Dear Debt Adviser,
My husband signed up for a retail store credit card and was the only named user on the card. Sadly, he passed away in July 2015 of lung cancer. Due to loss of income, I stopped making payments at that time. Recently, a collection agency contacted me and is trying to settle the debt, going so far as to threaten an investigation with regard to assets and against property ownership. What they don’t seem to realize is that (we) I rent our home. My question is — what is my responsibility to this account, especially since I am not a named user? I would be so appreciative if you could answer this question.
My condolences on the loss of your husband. The issue here is not one of renting or owning a house, but of debts, assets and ultimately, the law in your state. My first thought is that since this is a retail card, the balance most likely is relatively low. Relatively low compared with a bank credit card with a $50,000 limit or an auto loan for thousands of dollars. Typically, retail stores issue cards with a limit of between a few hundred to a few thousand dollars. So, the debt in question is probably small.
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A debt collector has the right to do what is called an asset search as part of the collection process. Credit cards are unsecured, except possibly by the merchandise bought with the card. But who wants a 2-year-old suit back? So, a collector will look for assets that belong to the responsible party and are likely to be sold at some point.
Through the courts, the collector may attempt to put a lien on property, which will assure them of their payment in the future. This is time-consuming and costly, and no collector wants to be paid in 10 years for a current debt. So, unless you owe enough to make this exercise worthwhile, it may not get past the talking stage. Plus, chances are that after nearly 2 years, there are no assets remaining in your husband’s name. If no assets remain, I recommend that you let the collector know that your husband is deceased and that you will send them a copy of his death certificate. Then follow through and send them the certificate certified mail with a return receipt request.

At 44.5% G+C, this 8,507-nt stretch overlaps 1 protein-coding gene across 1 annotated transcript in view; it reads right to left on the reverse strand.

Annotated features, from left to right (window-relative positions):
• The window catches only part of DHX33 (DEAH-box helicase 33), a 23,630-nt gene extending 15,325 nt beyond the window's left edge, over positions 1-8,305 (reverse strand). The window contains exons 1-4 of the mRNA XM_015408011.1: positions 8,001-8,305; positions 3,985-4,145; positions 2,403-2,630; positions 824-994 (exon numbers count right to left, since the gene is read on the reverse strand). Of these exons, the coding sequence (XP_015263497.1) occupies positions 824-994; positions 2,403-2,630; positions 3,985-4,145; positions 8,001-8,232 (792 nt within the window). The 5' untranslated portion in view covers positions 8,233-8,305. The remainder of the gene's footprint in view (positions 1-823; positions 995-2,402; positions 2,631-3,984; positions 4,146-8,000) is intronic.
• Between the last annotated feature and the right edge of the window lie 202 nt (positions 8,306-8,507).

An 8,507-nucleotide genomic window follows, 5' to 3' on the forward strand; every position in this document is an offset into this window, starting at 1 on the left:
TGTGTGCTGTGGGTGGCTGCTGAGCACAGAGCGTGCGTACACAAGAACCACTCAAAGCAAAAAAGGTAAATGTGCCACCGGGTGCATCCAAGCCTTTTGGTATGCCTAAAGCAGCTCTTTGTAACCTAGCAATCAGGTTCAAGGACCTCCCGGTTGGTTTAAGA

The Debt Adviser’s quick tips
- Determine if you’re in a community property state.
- If not, cease communications.
- If you are, negotiate a deal you can afford.
That being said, in the vast majority of states, you would not be responsible for the debt. However, if you live in a community property state, the collector may still have some recourse. Under community property rule, a debt incurred by either party during a marriage is considered to be a joint debt. If you live in Arizona, California, Idaho, Louisiana, Nevada, New Mexico, Puerto Rico, Texas, Washington or Wisconsin, you may be liable for the debt personally. If you live in Alaska, community property is optional.
Regardless of the facts, the collector will likely try to get you to promise to pay for the debt. If you are not in a community property state, you can tell the collector that you know you are not responsible and that you do not want to be contacted about the debt again. The Fair Debt Collection Practices Act prevents the collector from any further communication directly with you regarding the debt once you have told them you don’t wish to be contacted. Should the collector disregard this regulation, report the company to the Federal Trade Commission. And then stop accepting their calls.
You may be contacted by an attorney regarding the debt once you tell the collector to stop communicating with you. Should you be contacted, you will just need to go through the same process. Send the attorney a copy of your husband’s death certificate and explain that there are no funds or assets in the estate to satisfy the creditor.
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Should you actually owe the debt because you live in a community property state, offer a monthly payment you can afford or ask for a lump sum settlement that is within your means.
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